Spotted Wing Drosophila
A new pest in fruit trees; homeowner information for monitoring and control of Spotted Wing Drosophila (aka Cherry Vinegar Fly).
Serious infestations in the ripening fruit of cherries were reported in several counties of Northern California, including Yolo County, in spring 2009. Fruit were full of squirming larvae. Most scientists, nursery professionals, and master gardeners encountering the pest simply assumed it was a regular fruit fly infesting overripe fruit. Home gardeners protested that the fruit was ruined right on the tree, just at the peak of harvest. Locally our first reports came from South Davis. Damage to cherries in Santa Clara County was so severe, especially on early varieties, that growers had to stop harvest.
Photo by Ed Show, courtesy of UC Cooperative Extension, Santa Cruz County
State entomologists had to search to identify this new pest, eventually finding a description from Japan from the early 1930's. The spots on the wings of the male flies clearly marked it as Drosophila suzukii. You know Drosophila as "fruit flies," the annoying little flies that hover over rotting fruit. Some in that group are called "vinegar flies." The new pest was initially called the Cherry Vinegar Fly (CVF), but cherry growers weren't thrilled about that name. So it is now called the Spotted Wing Drosophila (SWD).
The homeowners were right: unlike most fruit flies, which infest overripe and rotting fruit, the SWD adult lays its eggs in fruit that is just ripening, and the larva hatch very quickly in warm weather. Damage can be first seen as a small depression on the underside of the fruit, where the adult female has oviposited (laid her eggs). Larvae hatch and begin to damage within as little as two days.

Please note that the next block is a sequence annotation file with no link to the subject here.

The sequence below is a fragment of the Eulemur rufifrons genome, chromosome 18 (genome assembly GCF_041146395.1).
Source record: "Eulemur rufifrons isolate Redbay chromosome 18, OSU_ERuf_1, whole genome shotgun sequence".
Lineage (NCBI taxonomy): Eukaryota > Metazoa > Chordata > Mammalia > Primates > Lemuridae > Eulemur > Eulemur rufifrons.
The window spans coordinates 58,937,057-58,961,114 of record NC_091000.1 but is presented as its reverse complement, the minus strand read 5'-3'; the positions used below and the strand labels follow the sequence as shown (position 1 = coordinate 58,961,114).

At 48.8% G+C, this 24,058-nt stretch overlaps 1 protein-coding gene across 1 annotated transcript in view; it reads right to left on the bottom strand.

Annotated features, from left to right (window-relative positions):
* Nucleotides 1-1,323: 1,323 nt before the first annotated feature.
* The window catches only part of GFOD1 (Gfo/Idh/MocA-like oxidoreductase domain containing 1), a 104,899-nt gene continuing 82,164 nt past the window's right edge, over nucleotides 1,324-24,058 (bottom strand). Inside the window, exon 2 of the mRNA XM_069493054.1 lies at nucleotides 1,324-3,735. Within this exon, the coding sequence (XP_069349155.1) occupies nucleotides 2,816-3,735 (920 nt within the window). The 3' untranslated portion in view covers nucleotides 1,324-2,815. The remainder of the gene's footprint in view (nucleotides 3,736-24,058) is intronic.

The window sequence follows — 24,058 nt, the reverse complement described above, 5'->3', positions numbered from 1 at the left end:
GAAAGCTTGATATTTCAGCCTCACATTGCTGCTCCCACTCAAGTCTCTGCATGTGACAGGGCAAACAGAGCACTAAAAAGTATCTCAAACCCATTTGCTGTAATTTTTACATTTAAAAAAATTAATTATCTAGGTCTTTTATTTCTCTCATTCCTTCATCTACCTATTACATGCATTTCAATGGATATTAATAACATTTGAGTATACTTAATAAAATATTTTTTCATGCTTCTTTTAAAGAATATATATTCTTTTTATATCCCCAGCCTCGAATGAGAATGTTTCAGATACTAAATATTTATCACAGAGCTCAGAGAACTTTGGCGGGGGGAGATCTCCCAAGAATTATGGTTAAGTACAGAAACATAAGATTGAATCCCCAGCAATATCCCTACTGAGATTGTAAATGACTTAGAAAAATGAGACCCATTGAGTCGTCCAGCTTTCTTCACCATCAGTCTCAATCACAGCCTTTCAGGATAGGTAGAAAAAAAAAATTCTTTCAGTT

Photo by Larry Strand, courtesy of UC Statewide IPM Program.
Since then, infestations have been found in California in blueberries, blackberries, olallieberries and raspberries, plums, nectarines, and strawberries. Wine and table grapes have been found infested in Oregon, but not yet in California. The original paper describing infestation in Japan in 1939 listed apples, peaches, and persimmons. You can expect possible infestations in nearly any type of soft fruit that ripens in warm weather. Cherries, strawberries, and blackberries have been the main concern so far.
There isn't going to be any quarantine or regulatory action taken, because the fly is already well established and distributed widely in California, as well as in several other states. Fruit flies disperse very readily, helped along by humans.
The lifecycle of this pest
They apparently overwinter as adult flies. While many will die at freezing temperatures, the whole population won't be killed and enough survive to repopulate. The female lays 2 - 3 eggs per fruit, about 350 in her lifetime, and they can have as many as 10 generations per year (perhaps 3 generations in the course of a cherry crop).
They are most active at 68 degrees F, and activity is reduced at higher temperatures; in fact, the males become sterile at 86 degrees F. So the greatest threat is to fruit that ripens in spring and early summer. Vinegar flies in general are very sensitive to desiccation, and will die within 24 hours in the absence of water. Irrigation management may be part of an overall pest reduction strategy: keep the orchard floor clean, and avoid moisture on the ground and nearby weeds while the fruit is ripening.
What are we going to do about this?